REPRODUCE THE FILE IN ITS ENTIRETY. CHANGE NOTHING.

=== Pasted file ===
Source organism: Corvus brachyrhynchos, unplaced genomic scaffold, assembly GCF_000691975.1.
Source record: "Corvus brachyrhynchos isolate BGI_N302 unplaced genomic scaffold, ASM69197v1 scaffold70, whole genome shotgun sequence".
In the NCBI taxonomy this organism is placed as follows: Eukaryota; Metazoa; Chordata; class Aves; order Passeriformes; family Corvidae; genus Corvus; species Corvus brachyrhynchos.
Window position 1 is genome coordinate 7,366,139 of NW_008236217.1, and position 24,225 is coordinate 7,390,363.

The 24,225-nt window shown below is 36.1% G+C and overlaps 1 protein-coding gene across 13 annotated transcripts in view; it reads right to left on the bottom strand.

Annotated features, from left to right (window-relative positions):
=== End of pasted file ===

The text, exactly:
Source organism: Corvus brachyrhynchos, unplaced genomic scaffold, assembly GCF_000691975.1.
Source record: "Corvus brachyrhynchos isolate BGI_N302 unplaced genomic scaffold, ASM69197v1 scaffold70, whole genome shotgun sequence".
In the NCBI taxonomy this organism is placed as follows: Eukaryota; Metazoa; Chordata; class Aves; order Passeriformes; family Corvidae; genus Corvus; species Corvus brachyrhynchos.
Window position 1 is genome coordinate 7,366,139 of NW_008236217.1, and position 24,225 is coordinate 7,390,363.

The 24,225-nt window shown below is 36.1% G+C and overlaps 1 protein-coding gene across 13 annotated transcripts in view; it reads right to left on the bottom strand.

Annotated features, from left to right (window-relative positions):